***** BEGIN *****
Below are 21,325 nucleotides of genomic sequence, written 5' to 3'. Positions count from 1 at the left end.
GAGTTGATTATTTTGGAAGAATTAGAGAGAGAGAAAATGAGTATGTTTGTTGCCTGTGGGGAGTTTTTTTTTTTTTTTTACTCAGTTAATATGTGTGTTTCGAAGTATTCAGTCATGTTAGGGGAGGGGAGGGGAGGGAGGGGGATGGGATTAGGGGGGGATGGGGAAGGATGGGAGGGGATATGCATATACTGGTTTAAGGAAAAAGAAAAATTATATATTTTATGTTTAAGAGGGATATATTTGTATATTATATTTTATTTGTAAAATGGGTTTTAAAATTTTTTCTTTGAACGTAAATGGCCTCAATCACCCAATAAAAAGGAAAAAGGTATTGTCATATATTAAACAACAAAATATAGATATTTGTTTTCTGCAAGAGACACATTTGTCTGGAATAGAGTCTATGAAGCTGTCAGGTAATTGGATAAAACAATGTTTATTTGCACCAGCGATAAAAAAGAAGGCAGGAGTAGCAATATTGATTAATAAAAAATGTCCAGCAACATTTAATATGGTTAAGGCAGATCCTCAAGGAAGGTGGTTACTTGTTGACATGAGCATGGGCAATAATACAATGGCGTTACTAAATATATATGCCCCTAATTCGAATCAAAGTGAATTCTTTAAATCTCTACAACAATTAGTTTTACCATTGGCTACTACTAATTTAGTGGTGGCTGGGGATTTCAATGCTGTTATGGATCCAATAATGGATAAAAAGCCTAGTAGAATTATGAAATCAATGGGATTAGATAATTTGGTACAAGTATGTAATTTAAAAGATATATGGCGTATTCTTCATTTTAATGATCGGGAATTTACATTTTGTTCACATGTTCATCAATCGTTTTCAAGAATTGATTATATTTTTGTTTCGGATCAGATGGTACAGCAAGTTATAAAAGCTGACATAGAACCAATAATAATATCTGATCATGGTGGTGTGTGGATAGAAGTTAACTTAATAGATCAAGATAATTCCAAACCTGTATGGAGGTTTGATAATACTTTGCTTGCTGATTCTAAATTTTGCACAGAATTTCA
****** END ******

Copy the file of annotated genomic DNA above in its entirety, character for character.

Below are 21,325 nucleotides of genomic sequence, written 5' to 3'. Positions count from 1 at the left end.
GAGTTGATTATTTTGGAAGAATTAGAGAGAGAGAAAATGAGTATGTTTGTTGCCTGTGGGGAGTTTTTTTTTTTTTTTTACTCAGTTAATATGTGTGTTTCGAAGTATTCAGTCATGTTAGGGGAGGGGAGGGGAGGGAGGGGGATGGGATTAGGGGGGGATGGGGAAGGATGGGAGGGGATATGCATATACTGGTTTAAGGAAAAAGAAAAATTATATATTTTATGTTTAAGAGGGATATATTTGTATATTATATTTTATTTGTAAAATGGGTTTTAAAATTTTTTCTTTGAACGTAAATGGCCTCAATCACCCAATAAAAAGGAAAAAGGTATTGTCATATATTAAACAACAAAATATAGATATTTGTTTTCTGCAAGAGACACATTTGTCTGGAATAGAGTCTATGAAGCTGTCAGGTAATTGGATAAAACAATGTTTATTTGCACCAGCGATAAAAAAGAAGGCAGGAGTAGCAATATTGATTAATAAAAAATGTCCAGCAACATTTAATATGGTTAAGGCAGATCCTCAAGGAAGGTGGTTACTTGTTGACATGAGCATGGGCAATAATACAATGGCGTTACTAAATATATATGCCCCTAATTCGAATCAAAGTGAATTCTTTAAATCTCTACAACAATTAGTTTTACCATTGGCTACTACTAATTTAGTGGTGGCTGGGGATTTCAATGCTGTTATGGATCCAATAATGGATAAAAAGCCTAGTAGAATTATGAAATCAATGGGATTAGATAATTTGGTACAAGTATGTAATTTAAAAGATATATGGCGTATTCTTCATTTTAATGATCGGGAATTTACATTTTGTTCACATGTTCATCAATCGTTTTCAAGAATTGATTATATTTTTGTTTCGGATCAGATGGTACAGCAAGTTATAAAAGCTGACATAGAACCAATAATAATATCTGATCATGGTGGTGTGTGGATAGAAGTTAACTTAATAGATCAAGATAATTCCAAACCTGTATGGAGGTTTGATAATACTTTGCTTGCTGATTCTAAATTTTGCACAGAATTTCA